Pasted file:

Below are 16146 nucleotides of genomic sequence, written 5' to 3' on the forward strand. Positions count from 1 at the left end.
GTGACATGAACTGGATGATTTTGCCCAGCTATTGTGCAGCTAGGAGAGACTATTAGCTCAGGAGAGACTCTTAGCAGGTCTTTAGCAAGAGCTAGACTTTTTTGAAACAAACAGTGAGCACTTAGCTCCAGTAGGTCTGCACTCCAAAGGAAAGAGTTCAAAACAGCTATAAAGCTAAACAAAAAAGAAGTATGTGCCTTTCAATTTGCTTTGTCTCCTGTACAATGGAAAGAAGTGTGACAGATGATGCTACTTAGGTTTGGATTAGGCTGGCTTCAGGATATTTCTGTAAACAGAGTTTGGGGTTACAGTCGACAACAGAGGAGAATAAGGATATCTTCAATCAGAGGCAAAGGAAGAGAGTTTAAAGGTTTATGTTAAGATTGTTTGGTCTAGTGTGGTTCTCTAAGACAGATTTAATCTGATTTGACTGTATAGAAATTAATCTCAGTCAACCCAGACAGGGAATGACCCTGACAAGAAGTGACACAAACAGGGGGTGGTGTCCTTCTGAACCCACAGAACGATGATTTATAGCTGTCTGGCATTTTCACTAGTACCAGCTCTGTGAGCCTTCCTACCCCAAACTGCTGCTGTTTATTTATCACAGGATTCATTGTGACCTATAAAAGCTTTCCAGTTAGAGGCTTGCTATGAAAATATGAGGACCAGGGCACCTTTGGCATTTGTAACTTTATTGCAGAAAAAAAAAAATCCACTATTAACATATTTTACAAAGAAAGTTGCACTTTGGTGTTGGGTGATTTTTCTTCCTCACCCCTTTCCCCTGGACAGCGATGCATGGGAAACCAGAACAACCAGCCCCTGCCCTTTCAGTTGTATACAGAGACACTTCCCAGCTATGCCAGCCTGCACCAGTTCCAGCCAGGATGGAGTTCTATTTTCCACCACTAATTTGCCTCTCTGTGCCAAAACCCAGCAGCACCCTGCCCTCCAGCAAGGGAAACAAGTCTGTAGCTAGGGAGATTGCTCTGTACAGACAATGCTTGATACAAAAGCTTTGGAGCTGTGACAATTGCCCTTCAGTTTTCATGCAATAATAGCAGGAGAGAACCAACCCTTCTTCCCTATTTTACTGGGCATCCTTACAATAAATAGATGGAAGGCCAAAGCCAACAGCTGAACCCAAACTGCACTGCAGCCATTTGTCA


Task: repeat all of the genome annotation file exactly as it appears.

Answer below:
Below are 16146 nucleotides of genomic sequence, written 5' to 3' on the forward strand. Positions count from 1 at the left end.
GTGACATGAACTGGATGATTTTGCCCAGCTATTGTGCAGCTAGGAGAGACTATTAGCTCAGGAGAGACTCTTAGCAGGTCTTTAGCAAGAGCTAGACTTTTTTGAAACAAACAGTGAGCACTTAGCTCCAGTAGGTCTGCACTCCAAAGGAAAGAGTTCAAAACAGCTATAAAGCTAAACAAAAAAGAAGTATGTGCCTTTCAATTTGCTTTGTCTCCTGTACAATGGAAAGAAGTGTGACAGATGATGCTACTTAGGTTTGGATTAGGCTGGCTTCAGGATATTTCTGTAAACAGAGTTTGGGGTTACAGTCGACAACAGAGGAGAATAAGGATATCTTCAATCAGAGGCAAAGGAAGAGAGTTTAAAGGTTTATGTTAAGATTGTTTGGTCTAGTGTGGTTCTCTAAGACAGATTTAATCTGATTTGACTGTATAGAAATTAATCTCAGTCAACCCAGACAGGGAATGACCCTGACAAGAAGTGACACAAACAGGGGGTGGTGTCCTTCTGAACCCACAGAACGATGATTTATAGCTGTCTGGCATTTTCACTAGTACCAGCTCTGTGAGCCTTCCTACCCCAAACTGCTGCTGTTTATTTATCACAGGATTCATTGTGACCTATAAAAGCTTTCCAGTTAGAGGCTTGCTATGAAAATATGAGGACCAGGGCACCTTTGGCATTTGTAACTTTATTGCAGAAAAAAAAAAATCCACTATTAACATATTTTACAAAGAAAGTTGCACTTTGGTGTTGGGTGATTTTTCTTCCTCACCCCTTTCCCCTGGACAGCGATGCATGGGAAACCAGAACAACCAGCCCCTGCCCTTTCAGTTGTATACAGAGACACTTCCCAGCTATGCCAGCCTGCACCAGTTCCAGCCAGGATGGAGTTCTATTTTCCACCACTAATTTGCCTCTCTGTGCCAAAACCCAGCAGCACCCTGCCCTCCAGCAAGGGAAACAAGTCTGTAGCTAGGGAGATTGCTCTGTACAGACAATGCTTGATACAAAAGCTTTGGAGCTGTGACAATTGCCCTTCAGTTTTCATGCAATAATAGCAGGAGAGAACCAACCCTTCTTCCCTATTTTACTGGGCATCCTTACAATAAATAGATGGAAGGCCAAAGCCAACAGCTGAACCCAAACTGCACTGCAGCCATTTGTCA